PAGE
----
Appeals Court: Jarnagin cannot be sued in personal capacity

Former Hamblen County Jail inmate Zachery Beck cannot sue Sheriff Esco Jarnagin in his personal capacity for injuries Beck sustained while incarcerated in 2016, a federal appeals court ruled on Monday.

If the U.S. Court of Appeals for the Sixth Circuit had upheld the recommendations of U.S. District Judge Travis McDonough – that Jarnigan was “deliberately indifferent” to inmate-on-inmate violence, the sheriff could have been held personally and financially responsible for Beck’s injuries.

“Sheriff Jarnagin had no direct involvement in Beck’s detention and (federal law) does not impose vicarious liability on supervisors for their subordinates actions … Beck has identified no evidence suggesting Jarnagin had any personal knowledge of Beck’s specific situation,” the appeals court decision states.

“Jarnagin, for example, did not help choose the cell in which Beck was detained,” the opinion further states. “Jarnagin also had not heard the warnings about placing Beck in a cell with (his alleged assailant.) And he did not know of any of Beck’s personal characteristics that might make him more susceptible to assault.”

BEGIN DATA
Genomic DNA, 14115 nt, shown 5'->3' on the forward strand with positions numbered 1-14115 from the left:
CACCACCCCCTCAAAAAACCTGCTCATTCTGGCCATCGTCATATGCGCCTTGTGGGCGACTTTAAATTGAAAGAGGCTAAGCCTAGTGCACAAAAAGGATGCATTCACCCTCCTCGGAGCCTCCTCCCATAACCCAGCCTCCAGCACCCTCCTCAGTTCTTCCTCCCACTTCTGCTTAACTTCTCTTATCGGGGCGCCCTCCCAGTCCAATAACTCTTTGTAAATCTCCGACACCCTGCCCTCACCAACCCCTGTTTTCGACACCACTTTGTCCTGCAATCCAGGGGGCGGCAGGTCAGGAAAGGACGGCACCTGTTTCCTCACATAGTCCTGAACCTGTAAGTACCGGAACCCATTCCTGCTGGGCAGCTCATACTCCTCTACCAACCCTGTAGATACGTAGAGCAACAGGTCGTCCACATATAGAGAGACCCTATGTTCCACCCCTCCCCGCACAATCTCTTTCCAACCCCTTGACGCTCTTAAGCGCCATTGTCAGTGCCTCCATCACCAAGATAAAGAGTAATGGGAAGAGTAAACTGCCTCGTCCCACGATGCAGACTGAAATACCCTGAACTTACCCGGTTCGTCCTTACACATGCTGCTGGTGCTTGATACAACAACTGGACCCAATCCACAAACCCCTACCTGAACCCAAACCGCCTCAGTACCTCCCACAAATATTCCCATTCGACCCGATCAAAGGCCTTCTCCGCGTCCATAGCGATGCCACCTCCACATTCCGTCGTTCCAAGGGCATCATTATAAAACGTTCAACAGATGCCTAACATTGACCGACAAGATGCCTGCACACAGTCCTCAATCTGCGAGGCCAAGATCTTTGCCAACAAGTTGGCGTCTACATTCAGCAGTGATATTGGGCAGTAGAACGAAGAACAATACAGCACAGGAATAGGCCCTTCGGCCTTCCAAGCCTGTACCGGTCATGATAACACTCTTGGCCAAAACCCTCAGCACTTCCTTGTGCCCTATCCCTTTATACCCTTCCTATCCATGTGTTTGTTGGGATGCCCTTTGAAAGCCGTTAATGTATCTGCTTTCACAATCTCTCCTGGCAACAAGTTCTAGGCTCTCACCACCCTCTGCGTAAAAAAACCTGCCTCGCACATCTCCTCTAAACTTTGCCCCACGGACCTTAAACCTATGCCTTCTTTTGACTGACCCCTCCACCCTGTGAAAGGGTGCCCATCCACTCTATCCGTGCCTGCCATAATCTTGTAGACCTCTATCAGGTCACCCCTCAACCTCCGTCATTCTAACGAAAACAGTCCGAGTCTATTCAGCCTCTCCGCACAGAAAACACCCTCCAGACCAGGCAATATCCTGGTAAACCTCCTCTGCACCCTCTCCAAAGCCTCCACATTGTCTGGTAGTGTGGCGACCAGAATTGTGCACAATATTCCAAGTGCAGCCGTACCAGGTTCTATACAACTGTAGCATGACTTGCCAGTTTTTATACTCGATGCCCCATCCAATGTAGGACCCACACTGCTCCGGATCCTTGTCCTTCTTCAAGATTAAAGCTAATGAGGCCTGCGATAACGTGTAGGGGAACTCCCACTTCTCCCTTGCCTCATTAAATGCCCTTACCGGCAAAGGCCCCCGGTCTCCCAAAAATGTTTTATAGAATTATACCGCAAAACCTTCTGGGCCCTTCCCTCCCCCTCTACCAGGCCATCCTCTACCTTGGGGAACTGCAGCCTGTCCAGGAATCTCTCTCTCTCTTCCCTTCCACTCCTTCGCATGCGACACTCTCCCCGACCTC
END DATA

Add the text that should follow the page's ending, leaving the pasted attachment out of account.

The federal damages lawsuit is still pending in U.S. District Court in Greeneville. Monday’s 15-page opinion means only that Jarnagin cannot be held personally responsible. The legal proceedings in Greeneville were stayed until Sixth Circuit judges decided the personal-responsibility issue.

Beck was incarcerated on drug charges in April 2016 when he allegedly sustained serious injuries. An inmate allegedly reached below Beck’s pants in an effort to locate drugs that he believed Beck might have hidden inside himself. The following day, another inmate broke into Beck’s cell and repeatedly punched him the throat, according to the opinion.

Prosecutors found insufficient evidence to file charges against the alleged assailants, according to the opinion.